The McKay conjecture is one of the main open conjectures in the realm of the local-global philosophy in character theory. It posits a bijection between the set of irreducible characters of a group with p’-degree and the corresponding set in the normalizer of a Sylow p-subgroup. In this talk, I’ll give an overview of a refinement of the McKay conjecture due to Gabriel Navarro, which brings the action of Galois automorphisms into the picture. A lot of recent work has been done on this conjecture, but possibly even more interesting is the amount of information it yields about the character table of a finite group. I’ll discuss some recent results on the McKay—Navarro conjecture, as well as some of the implications the conjecture has had for other interesting character-theoretic problems.

Friday, November 19, at 10 am PST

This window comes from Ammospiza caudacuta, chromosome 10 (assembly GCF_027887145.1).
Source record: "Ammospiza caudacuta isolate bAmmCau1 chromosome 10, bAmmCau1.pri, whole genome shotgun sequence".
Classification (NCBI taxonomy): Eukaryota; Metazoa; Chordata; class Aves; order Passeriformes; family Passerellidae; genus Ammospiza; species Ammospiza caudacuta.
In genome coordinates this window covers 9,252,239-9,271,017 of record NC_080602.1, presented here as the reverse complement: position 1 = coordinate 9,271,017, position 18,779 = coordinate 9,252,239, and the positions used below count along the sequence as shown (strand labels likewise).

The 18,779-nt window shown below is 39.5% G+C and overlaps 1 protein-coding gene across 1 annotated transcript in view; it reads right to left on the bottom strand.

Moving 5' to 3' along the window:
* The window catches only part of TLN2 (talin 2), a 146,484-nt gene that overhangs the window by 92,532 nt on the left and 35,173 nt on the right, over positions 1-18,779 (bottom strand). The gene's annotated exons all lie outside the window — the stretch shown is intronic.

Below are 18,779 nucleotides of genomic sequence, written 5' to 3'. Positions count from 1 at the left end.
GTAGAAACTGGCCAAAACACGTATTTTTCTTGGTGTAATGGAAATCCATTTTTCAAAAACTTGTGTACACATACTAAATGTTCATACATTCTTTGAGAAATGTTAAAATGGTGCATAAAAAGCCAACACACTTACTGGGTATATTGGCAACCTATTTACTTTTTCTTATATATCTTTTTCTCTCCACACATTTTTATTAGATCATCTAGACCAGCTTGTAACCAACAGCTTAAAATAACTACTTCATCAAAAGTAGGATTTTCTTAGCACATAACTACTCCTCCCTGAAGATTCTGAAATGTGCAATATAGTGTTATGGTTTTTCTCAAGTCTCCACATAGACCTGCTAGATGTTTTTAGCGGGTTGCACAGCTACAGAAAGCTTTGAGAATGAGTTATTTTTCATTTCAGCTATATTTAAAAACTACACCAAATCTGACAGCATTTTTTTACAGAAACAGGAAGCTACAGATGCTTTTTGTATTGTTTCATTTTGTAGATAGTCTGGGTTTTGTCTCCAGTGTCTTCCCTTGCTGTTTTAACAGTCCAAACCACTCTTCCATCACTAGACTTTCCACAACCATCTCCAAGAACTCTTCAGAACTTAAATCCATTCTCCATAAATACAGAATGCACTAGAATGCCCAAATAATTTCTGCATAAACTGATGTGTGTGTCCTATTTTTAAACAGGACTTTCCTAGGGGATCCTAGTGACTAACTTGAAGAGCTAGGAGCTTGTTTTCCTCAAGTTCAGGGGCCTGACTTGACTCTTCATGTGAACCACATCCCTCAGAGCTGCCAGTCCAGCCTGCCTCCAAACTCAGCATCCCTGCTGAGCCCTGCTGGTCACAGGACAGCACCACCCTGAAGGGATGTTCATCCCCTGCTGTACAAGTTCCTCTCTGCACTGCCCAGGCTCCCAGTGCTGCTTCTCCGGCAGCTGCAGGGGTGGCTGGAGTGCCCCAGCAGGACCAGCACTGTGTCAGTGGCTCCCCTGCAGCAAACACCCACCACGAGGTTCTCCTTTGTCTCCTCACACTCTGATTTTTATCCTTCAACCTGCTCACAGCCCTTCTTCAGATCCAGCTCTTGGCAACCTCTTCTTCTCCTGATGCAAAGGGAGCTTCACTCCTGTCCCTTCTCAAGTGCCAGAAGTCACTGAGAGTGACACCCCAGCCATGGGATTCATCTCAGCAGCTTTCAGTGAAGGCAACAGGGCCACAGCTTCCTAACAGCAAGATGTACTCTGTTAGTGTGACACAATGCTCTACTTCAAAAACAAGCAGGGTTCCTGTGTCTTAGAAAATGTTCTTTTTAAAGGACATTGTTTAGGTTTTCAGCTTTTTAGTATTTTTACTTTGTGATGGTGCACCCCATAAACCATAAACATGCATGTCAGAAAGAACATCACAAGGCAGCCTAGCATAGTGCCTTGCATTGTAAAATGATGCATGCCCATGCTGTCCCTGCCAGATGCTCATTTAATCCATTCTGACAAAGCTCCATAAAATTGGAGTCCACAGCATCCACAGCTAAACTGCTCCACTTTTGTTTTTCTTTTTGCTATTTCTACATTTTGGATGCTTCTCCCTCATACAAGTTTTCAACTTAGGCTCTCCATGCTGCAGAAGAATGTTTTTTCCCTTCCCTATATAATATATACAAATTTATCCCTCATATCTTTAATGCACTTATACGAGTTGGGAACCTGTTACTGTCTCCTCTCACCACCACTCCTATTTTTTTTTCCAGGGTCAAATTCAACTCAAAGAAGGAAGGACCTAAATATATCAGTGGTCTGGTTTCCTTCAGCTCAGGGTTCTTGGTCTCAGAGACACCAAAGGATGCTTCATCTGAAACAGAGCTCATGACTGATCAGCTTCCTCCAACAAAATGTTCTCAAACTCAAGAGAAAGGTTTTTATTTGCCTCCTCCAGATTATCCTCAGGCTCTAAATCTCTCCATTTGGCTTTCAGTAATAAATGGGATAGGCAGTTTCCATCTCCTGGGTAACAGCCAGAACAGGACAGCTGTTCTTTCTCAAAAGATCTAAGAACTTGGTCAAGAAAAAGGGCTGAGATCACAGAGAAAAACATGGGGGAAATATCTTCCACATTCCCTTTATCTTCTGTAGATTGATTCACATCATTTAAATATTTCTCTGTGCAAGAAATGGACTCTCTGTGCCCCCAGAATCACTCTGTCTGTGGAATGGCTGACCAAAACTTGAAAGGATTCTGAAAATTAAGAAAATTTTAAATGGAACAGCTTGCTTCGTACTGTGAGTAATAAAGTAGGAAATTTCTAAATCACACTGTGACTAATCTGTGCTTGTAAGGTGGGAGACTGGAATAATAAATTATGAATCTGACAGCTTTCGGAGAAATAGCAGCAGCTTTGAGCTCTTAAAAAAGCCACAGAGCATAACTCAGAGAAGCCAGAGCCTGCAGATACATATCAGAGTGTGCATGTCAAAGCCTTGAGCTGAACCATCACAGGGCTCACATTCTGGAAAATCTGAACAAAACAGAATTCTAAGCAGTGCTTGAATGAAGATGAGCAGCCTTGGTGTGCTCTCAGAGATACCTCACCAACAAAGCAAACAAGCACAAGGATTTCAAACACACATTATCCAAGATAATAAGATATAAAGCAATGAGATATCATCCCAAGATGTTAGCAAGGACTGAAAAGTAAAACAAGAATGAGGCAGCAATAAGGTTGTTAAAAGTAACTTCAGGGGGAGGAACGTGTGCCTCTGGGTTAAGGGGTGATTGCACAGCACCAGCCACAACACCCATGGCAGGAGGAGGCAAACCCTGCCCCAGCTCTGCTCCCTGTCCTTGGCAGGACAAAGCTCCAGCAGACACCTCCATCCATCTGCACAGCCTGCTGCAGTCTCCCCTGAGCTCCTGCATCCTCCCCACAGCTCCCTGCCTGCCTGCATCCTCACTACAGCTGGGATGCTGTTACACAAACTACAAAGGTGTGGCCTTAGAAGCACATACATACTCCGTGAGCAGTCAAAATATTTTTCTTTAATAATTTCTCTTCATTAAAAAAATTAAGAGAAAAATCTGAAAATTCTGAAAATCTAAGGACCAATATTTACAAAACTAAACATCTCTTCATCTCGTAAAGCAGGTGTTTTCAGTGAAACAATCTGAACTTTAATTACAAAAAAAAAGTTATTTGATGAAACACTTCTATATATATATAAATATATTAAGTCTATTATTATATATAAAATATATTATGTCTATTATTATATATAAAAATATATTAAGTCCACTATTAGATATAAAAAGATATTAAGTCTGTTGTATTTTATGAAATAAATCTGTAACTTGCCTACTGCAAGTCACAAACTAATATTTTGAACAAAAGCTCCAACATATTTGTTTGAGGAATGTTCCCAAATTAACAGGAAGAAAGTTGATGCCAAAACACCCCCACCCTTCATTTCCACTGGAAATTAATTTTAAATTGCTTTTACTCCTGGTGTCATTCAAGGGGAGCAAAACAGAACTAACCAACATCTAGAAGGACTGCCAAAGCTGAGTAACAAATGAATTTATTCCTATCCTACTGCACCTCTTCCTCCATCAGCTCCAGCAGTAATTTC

David Holmes, University of Leiden

How often is a divisor on a curve principal?

A divisor on an algebraic curve (or Riemann surface) is called principal if it is the divisor of a rational (or meromorphic) function. If one has a family C/S of curves, and a family of divisors D on C, it is natural to study the locus of points s in S such that D becomes principal when restricted to the fibre over S (the `double ramification' locus). We will talk about how to extend the definition of this locus to families of singular curves, and how to compute the class of the resulting locus in the (logarithmic) Chow ring of S. If time allows we will briefly discuss connections to cohomological field theories and to localisation computations in Gromov-Witten theory.

Friday, December 3, at 10 am PST

Baptiste Rognerud, University of Paris, Jussieu

Coxeter matrices of finite posets and fractionally Calabi-Yau categories

The Coxeter matrix of a finite poset is defined by an easy formula involving the incidence matrix of the poset and its inverse. If its definition is combinatorial, many of its properties are in fact shadows of representation theoretical properties of the poset. One interesting question is to understand which posets have a Coxeter matrix of finite order. We will see examples of such posets and how this phenomenon is related to the notion of fractionally Calabi-Yau categories.